Caring For Hamsters
Hamsters aren't for everyone. Let me just say that first, as a start. Hamsters should be watched with special attention when a young child is involved. Many parents choose to let their young children have hamsters because of their small size and small living arrangements. But, in reality, there are better pets for small children, such as guinea pigs. Hamsters can and will bite, but if socialized they can make very social and sweet pets. You must watch children with pet hamsters as they can bite, and the child can unintentionally hurt the hamster.
When thinking about getting a hamster, much less any pet, always do your research first.
And remember to ask yourself:
- Who will be feeding the pet?
- Who will be cleaning the pet's enclosure?
- Who will be playing with the pet?
- Where will the pet's cage go?
- Can you afford food, bedding, treats, and possibly upgrading the enclosure?
Hamsters can become very sweet balls of fur, if you take your time working with them. When you get your hamster home, leave him in his cage for at LEAST 24-48 hours, longer if you can. This time alone, allows the hamster to acclimate to his new surroundings, which include his bedding, food, accessories, and layout of the cage, as well as the smells, sounds, lighting, and people outside his new cage.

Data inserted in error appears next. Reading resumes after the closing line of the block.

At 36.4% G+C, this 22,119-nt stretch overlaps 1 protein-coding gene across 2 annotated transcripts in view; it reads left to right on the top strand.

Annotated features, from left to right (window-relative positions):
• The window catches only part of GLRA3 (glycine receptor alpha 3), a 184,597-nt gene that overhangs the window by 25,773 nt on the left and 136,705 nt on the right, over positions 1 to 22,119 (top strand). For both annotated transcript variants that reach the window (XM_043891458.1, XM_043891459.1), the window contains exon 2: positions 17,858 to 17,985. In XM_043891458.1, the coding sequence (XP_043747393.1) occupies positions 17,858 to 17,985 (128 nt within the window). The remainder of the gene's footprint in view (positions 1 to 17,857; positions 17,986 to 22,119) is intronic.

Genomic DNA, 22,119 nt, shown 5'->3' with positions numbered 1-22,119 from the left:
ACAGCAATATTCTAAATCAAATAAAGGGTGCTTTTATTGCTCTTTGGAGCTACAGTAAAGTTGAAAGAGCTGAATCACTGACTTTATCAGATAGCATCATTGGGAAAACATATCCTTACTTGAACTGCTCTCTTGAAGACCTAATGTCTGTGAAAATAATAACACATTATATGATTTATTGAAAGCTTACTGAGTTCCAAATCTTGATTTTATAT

After a few days have pasted, try to figure out your new pets favorite foods, whether it be sunflowers, yogurt treats, raisons, or carrots. Open the cage door, and stick your hand in with the treat in front of him. Let him smell and grab at the treat, this shows him that you're not going to hurt him, but give him something yummy instead. Do this several times in a row, a few times a day, for several days. Eventually, the hamster will realize that you're definitely not going to hurt him, and that you may not be so bad after all.
Have your hand a the cage doors with the treat on your palm, and allow him to sniff at your hand, possibly nip and ‘taste' it. The hamster will reach onto your palm to grab the treat, and he'll probably quickly run off. Eventually you'll be able to remove your hand from the cage doors with the hamster still on it.
Eventually, your hamster will see or hear you and run to the doors of his cage (if he's even awake), wanting to be let out and socialized.